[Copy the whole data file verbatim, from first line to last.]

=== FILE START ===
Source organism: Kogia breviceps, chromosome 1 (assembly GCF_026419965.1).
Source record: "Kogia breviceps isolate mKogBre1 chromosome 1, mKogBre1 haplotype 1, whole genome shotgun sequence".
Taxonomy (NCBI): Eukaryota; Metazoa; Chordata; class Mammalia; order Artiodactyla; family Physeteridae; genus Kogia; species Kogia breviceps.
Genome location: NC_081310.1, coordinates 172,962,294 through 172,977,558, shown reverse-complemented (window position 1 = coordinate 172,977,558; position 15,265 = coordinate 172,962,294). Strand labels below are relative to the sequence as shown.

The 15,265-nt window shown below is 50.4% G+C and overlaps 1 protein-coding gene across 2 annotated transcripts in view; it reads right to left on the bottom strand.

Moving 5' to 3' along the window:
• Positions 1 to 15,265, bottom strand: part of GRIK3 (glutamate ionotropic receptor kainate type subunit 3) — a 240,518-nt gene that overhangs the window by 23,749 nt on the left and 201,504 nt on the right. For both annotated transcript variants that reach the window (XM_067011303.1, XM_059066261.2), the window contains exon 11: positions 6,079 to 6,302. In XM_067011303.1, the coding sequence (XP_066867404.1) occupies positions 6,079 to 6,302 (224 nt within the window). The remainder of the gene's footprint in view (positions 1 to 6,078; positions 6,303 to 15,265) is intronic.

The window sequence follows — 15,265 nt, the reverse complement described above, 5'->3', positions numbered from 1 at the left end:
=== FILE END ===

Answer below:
Source organism: Kogia breviceps, chromosome 1 (assembly GCF_026419965.1).
Source record: "Kogia breviceps isolate mKogBre1 chromosome 1, mKogBre1 haplotype 1, whole genome shotgun sequence".
Taxonomy (NCBI): Eukaryota; Metazoa; Chordata; class Mammalia; order Artiodactyla; family Physeteridae; genus Kogia; species Kogia breviceps.
Genome location: NC_081310.1, coordinates 172,962,294 through 172,977,558, shown reverse-complemented (window position 1 = coordinate 172,977,558; position 15,265 = coordinate 172,962,294). Strand labels below are relative to the sequence as shown.

The 15,265-nt window shown below is 50.4% G+C and overlaps 1 protein-coding gene across 2 annotated transcripts in view; it reads right to left on the bottom strand.

Moving 5' to 3' along the window:
• Positions 1 to 15,265, bottom strand: part of GRIK3 (glutamate ionotropic receptor kainate type subunit 3) — a 240,518-nt gene that overhangs the window by 23,749 nt on the left and 201,504 nt on the right. For both annotated transcript variants that reach the window (XM_067011303.1, XM_059066261.2), the window contains exon 11: positions 6,079 to 6,302. In XM_067011303.1, the coding sequence (XP_066867404.1) occupies positions 6,079 to 6,302 (224 nt within the window). The remainder of the gene's footprint in view (positions 1 to 6,078; positions 6,303 to 15,265) is intronic.

The window sequence follows — 15,265 nt, the reverse complement described above, 5'->3', positions numbered from 1 at the left end: